SAN JOSE, Calif. – Service robots were on the march at the RoboBusiness conference here.
The category has been percolating for many years without major breakthroughs. But the event gathered a handful of entrepreneurs who in the last few years had time and money and decided they wanted to gamble it on the emerging market – and now are on the brink of shipping their bots.
Of the handful of founders I met, I found the folks at AvatarMind had the most interesting story.
Like many entrepreneurs in the area they had no direct experience in robotics. But they did know a thing or two about artificial intelligence from their work on a version of the Jot handwriting recognition software for the Palm Pilot which provided the seed money for their new venture.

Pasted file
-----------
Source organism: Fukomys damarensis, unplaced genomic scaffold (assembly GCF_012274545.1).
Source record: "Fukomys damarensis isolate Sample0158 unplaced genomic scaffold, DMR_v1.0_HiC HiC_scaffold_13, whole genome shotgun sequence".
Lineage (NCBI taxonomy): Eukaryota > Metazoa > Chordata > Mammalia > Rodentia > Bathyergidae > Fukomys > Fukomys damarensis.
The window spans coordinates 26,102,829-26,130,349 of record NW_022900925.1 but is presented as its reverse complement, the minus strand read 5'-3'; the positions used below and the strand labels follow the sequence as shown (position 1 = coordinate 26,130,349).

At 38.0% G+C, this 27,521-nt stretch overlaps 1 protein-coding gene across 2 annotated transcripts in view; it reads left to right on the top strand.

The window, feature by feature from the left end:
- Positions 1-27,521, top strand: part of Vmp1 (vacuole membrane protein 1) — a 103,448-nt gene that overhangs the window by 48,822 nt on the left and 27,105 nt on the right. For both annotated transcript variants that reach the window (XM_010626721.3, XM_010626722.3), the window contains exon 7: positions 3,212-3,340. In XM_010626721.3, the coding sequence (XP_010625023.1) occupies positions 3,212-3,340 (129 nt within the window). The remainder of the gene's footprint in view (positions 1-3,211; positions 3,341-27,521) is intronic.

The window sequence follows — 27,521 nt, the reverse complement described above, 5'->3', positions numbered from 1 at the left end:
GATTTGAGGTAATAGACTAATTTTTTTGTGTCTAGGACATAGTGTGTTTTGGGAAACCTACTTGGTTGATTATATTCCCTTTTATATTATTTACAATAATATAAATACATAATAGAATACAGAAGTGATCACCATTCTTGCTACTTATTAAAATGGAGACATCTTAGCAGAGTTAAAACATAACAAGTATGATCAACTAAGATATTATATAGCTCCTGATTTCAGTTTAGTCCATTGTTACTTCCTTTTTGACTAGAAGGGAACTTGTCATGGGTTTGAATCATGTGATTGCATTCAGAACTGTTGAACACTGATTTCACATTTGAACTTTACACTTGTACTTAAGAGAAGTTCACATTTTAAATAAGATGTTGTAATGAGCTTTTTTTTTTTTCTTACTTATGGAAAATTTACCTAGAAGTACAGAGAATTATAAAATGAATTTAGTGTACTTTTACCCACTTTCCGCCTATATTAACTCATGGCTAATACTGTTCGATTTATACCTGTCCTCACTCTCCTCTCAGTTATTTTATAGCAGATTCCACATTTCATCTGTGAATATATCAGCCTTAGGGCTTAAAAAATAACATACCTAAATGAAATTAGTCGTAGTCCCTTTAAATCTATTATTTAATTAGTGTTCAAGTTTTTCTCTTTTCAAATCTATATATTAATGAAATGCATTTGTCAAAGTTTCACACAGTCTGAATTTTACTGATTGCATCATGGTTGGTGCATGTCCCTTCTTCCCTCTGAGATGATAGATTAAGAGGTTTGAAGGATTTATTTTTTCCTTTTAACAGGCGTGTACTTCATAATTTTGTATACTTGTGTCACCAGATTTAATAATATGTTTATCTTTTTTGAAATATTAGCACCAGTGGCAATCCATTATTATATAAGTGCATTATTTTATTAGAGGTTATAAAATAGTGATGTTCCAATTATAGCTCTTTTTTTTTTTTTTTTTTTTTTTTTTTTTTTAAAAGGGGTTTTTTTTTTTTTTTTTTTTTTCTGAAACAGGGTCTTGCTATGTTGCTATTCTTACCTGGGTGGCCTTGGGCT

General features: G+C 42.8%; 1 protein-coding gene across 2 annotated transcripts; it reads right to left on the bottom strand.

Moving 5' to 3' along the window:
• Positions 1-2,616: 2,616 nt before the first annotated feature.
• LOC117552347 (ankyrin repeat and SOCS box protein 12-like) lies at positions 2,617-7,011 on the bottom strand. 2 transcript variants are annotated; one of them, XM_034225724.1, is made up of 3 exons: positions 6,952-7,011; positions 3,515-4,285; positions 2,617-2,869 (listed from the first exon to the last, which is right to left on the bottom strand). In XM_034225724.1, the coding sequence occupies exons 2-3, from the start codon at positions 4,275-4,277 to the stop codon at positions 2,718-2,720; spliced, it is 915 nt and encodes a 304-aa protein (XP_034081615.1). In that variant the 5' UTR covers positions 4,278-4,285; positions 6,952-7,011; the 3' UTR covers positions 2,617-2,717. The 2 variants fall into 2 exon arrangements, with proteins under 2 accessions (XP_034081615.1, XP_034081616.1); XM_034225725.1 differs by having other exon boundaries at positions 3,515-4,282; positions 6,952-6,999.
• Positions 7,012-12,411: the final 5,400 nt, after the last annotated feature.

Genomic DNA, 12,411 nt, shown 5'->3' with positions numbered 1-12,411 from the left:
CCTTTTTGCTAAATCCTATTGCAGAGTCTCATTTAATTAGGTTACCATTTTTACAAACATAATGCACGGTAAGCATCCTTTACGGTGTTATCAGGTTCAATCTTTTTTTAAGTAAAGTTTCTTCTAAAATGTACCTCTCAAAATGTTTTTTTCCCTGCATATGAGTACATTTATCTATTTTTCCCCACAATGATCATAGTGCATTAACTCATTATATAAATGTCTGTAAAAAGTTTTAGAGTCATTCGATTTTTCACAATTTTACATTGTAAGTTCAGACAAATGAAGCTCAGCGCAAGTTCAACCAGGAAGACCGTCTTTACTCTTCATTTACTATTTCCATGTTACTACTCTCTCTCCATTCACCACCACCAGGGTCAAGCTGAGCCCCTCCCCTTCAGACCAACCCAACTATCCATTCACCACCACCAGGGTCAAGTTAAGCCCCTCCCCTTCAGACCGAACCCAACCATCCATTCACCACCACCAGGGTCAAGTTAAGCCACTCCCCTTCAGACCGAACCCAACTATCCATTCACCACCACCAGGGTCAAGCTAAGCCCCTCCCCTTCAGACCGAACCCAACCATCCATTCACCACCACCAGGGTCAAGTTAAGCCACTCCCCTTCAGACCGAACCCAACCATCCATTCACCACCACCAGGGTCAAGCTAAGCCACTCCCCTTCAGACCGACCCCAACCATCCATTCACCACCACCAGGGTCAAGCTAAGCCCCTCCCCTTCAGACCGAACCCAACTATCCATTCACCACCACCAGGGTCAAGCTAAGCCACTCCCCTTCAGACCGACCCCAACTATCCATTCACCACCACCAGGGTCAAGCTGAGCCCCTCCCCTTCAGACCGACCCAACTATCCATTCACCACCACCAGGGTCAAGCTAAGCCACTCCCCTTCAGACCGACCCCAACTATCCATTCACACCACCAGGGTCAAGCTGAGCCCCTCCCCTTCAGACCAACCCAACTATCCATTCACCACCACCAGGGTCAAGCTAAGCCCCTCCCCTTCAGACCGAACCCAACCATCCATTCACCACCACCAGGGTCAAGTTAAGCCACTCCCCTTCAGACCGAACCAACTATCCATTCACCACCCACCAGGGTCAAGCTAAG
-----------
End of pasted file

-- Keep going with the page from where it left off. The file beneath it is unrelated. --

Their concept is the iPal, a playmate and nanny aimed at one-child families in China. It will sell for $1,000 early next year when it goes on sale, and the founders claim many households can afford it given the rapidly rising middle class there.
Jiping Wang and John Ostrem of AvatarMind flank their iPal.
The iPal runs on an Atom chip running Android, managing 19 sensors and 25 motion controllers across eight circuit boards. The software was chosen to give the startup an instant ecosystem of Android apps it can tap.
Like most of the current crop of service robots it runs on wheels. Stairs remain a challenge that only researchers and industrial products are trying to surmount.
Sony pioneered the robotic companion years ago with its Aibo robot dog. But the $10,000 product was out of range of the vast majority of consumers. AvatarMind hopes iPal’s lower cost and more open software helps it find a broader market.
Next page: An assistant on a sonar leash